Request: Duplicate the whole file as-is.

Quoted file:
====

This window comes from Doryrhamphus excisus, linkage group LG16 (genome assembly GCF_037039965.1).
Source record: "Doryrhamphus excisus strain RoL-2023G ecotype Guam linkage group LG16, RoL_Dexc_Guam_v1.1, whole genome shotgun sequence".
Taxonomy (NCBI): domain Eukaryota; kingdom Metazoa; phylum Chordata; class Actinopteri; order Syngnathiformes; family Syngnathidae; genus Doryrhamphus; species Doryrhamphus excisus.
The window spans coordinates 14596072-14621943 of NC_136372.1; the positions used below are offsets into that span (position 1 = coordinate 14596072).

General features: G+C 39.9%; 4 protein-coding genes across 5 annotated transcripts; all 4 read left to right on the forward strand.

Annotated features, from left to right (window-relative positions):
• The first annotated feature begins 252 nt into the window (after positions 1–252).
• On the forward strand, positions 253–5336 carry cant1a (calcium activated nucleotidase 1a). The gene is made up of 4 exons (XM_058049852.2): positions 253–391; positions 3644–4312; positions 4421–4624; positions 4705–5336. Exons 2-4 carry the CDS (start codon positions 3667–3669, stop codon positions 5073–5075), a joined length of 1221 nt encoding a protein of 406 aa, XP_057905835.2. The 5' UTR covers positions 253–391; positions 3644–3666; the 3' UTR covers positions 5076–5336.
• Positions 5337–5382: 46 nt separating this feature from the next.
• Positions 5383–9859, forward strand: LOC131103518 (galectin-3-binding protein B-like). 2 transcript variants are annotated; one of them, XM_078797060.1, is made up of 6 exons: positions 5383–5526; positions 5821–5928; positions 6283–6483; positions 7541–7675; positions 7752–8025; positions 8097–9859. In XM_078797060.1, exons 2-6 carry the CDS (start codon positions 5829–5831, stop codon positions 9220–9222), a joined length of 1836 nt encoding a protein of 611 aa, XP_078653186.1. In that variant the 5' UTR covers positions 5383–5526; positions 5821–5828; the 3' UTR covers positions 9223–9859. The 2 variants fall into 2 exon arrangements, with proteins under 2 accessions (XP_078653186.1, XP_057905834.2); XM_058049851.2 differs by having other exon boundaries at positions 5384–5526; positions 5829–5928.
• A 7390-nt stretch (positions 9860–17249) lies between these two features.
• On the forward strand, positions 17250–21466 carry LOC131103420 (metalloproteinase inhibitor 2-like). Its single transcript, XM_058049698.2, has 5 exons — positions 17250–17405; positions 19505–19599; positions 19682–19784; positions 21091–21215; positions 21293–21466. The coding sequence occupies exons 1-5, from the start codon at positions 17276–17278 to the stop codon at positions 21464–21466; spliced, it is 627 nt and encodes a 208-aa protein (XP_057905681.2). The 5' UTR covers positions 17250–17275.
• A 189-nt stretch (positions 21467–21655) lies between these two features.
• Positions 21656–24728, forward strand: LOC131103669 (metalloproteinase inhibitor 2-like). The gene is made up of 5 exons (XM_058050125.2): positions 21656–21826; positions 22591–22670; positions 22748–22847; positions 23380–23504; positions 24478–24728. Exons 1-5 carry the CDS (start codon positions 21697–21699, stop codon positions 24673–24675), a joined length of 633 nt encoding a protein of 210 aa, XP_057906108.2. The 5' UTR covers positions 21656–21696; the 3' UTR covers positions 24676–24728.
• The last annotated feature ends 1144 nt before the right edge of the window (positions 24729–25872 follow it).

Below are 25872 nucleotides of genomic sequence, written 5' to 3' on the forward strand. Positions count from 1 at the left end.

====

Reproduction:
This window comes from Doryrhamphus excisus, linkage group LG16 (genome assembly GCF_037039965.1).
Source record: "Doryrhamphus excisus strain RoL-2023G ecotype Guam linkage group LG16, RoL_Dexc_Guam_v1.1, whole genome shotgun sequence".
Taxonomy (NCBI): domain Eukaryota; kingdom Metazoa; phylum Chordata; class Actinopteri; order Syngnathiformes; family Syngnathidae; genus Doryrhamphus; species Doryrhamphus excisus.
The window spans coordinates 14596072-14621943 of NC_136372.1; the positions used below are offsets into that span (position 1 = coordinate 14596072).

General features: G+C 39.9%; 4 protein-coding genes across 5 annotated transcripts; all 4 read left to right on the forward strand.

Annotated features, from left to right (window-relative positions):
• The first annotated feature begins 252 nt into the window (after positions 1–252).
• On the forward strand, positions 253–5336 carry cant1a (calcium activated nucleotidase 1a). The gene is made up of 4 exons (XM_058049852.2): positions 253–391; positions 3644–4312; positions 4421–4624; positions 4705–5336. Exons 2-4 carry the CDS (start codon positions 3667–3669, stop codon positions 5073–5075), a joined length of 1221 nt encoding a protein of 406 aa, XP_057905835.2. The 5' UTR covers positions 253–391; positions 3644–3666; the 3' UTR covers positions 5076–5336.
• Positions 5337–5382: 46 nt separating this feature from the next.
• Positions 5383–9859, forward strand: LOC131103518 (galectin-3-binding protein B-like). 2 transcript variants are annotated; one of them, XM_078797060.1, is made up of 6 exons: positions 5383–5526; positions 5821–5928; positions 6283–6483; positions 7541–7675; positions 7752–8025; positions 8097–9859. In XM_078797060.1, exons 2-6 carry the CDS (start codon positions 5829–5831, stop codon positions 9220–9222), a joined length of 1836 nt encoding a protein of 611 aa, XP_078653186.1. In that variant the 5' UTR covers positions 5383–5526; positions 5821–5828; the 3' UTR covers positions 9223–9859. The 2 variants fall into 2 exon arrangements, with proteins under 2 accessions (XP_078653186.1, XP_057905834.2); XM_058049851.2 differs by having other exon boundaries at positions 5384–5526; positions 5829–5928.
• A 7390-nt stretch (positions 9860–17249) lies between these two features.
• On the forward strand, positions 17250–21466 carry LOC131103420 (metalloproteinase inhibitor 2-like). Its single transcript, XM_058049698.2, has 5 exons — positions 17250–17405; positions 19505–19599; positions 19682–19784; positions 21091–21215; positions 21293–21466. The coding sequence occupies exons 1-5, from the start codon at positions 17276–17278 to the stop codon at positions 21464–21466; spliced, it is 627 nt and encodes a 208-aa protein (XP_057905681.2). The 5' UTR covers positions 17250–17275.
• A 189-nt stretch (positions 21467–21655) lies between these two features.
• Positions 21656–24728, forward strand: LOC131103669 (metalloproteinase inhibitor 2-like). The gene is made up of 5 exons (XM_058050125.2): positions 21656–21826; positions 22591–22670; positions 22748–22847; positions 23380–23504; positions 24478–24728. Exons 1-5 carry the CDS (start codon positions 21697–21699, stop codon positions 24673–24675), a joined length of 633 nt encoding a protein of 210 aa, XP_057906108.2. The 5' UTR covers positions 21656–21696; the 3' UTR covers positions 24676–24728.
• The last annotated feature ends 1144 nt before the right edge of the window (positions 24729–25872 follow it).

Below are 25872 nucleotides of genomic sequence, written 5' to 3' on the forward strand. Positions count from 1 at the left end.